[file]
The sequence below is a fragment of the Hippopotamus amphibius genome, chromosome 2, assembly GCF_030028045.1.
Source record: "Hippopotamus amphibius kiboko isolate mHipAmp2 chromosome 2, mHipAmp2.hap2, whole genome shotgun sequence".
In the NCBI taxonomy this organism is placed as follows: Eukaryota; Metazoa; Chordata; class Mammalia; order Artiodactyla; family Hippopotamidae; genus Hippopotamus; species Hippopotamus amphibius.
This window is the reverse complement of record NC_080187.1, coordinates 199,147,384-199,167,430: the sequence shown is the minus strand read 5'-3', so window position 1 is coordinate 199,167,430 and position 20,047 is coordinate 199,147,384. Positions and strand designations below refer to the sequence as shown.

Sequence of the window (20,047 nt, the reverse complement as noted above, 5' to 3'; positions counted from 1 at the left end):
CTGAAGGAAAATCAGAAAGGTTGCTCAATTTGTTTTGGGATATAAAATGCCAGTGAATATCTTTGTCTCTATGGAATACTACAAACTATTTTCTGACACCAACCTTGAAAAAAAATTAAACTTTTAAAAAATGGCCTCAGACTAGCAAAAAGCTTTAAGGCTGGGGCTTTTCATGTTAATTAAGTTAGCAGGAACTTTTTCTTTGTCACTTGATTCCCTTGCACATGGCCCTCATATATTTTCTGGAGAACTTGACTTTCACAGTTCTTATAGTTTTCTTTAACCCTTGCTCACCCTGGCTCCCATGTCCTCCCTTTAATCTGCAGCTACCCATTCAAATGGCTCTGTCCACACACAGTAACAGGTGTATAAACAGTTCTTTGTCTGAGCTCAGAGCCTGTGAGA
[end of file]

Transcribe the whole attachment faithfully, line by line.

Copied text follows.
The sequence below is a fragment of the Hippopotamus amphibius genome, chromosome 2, assembly GCF_030028045.1.
Source record: "Hippopotamus amphibius kiboko isolate mHipAmp2 chromosome 2, mHipAmp2.hap2, whole genome shotgun sequence".
In the NCBI taxonomy this organism is placed as follows: Eukaryota; Metazoa; Chordata; class Mammalia; order Artiodactyla; family Hippopotamidae; genus Hippopotamus; species Hippopotamus amphibius.
This window is the reverse complement of record NC_080187.1, coordinates 199,147,384-199,167,430: the sequence shown is the minus strand read 5'-3', so window position 1 is coordinate 199,167,430 and position 20,047 is coordinate 199,147,384. Positions and strand designations below refer to the sequence as shown.

Sequence of the window (20,047 nt, the reverse complement as noted above, 5' to 3'; positions counted from 1 at the left end):
CTGAAGGAAAATCAGAAAGGTTGCTCAATTTGTTTTGGGATATAAAATGCCAGTGAATATCTTTGTCTCTATGGAATACTACAAACTATTTTCTGACACCAACCTTGAAAAAAAATTAAACTTTTAAAAAATGGCCTCAGACTAGCAAAAAGCTTTAAGGCTGGGGCTTTTCATGTTAATTAAGTTAGCAGGAACTTTTTCTTTGTCACTTGATTCCCTTGCACATGGCCCTCATATATTTTCTGGAGAACTTGACTTTCACAGTTCTTATAGTTTTCTTTAACCCTTGCTCACCCTGGCTCCCATGTCCTCCCTTTAATCTGCAGCTACCCATTCAAATGGCTCTGTCCACACACAGTAACAGGTGTATAAACAGTTCTTTGTCTGAGCTCAGAGCCTGTGAGA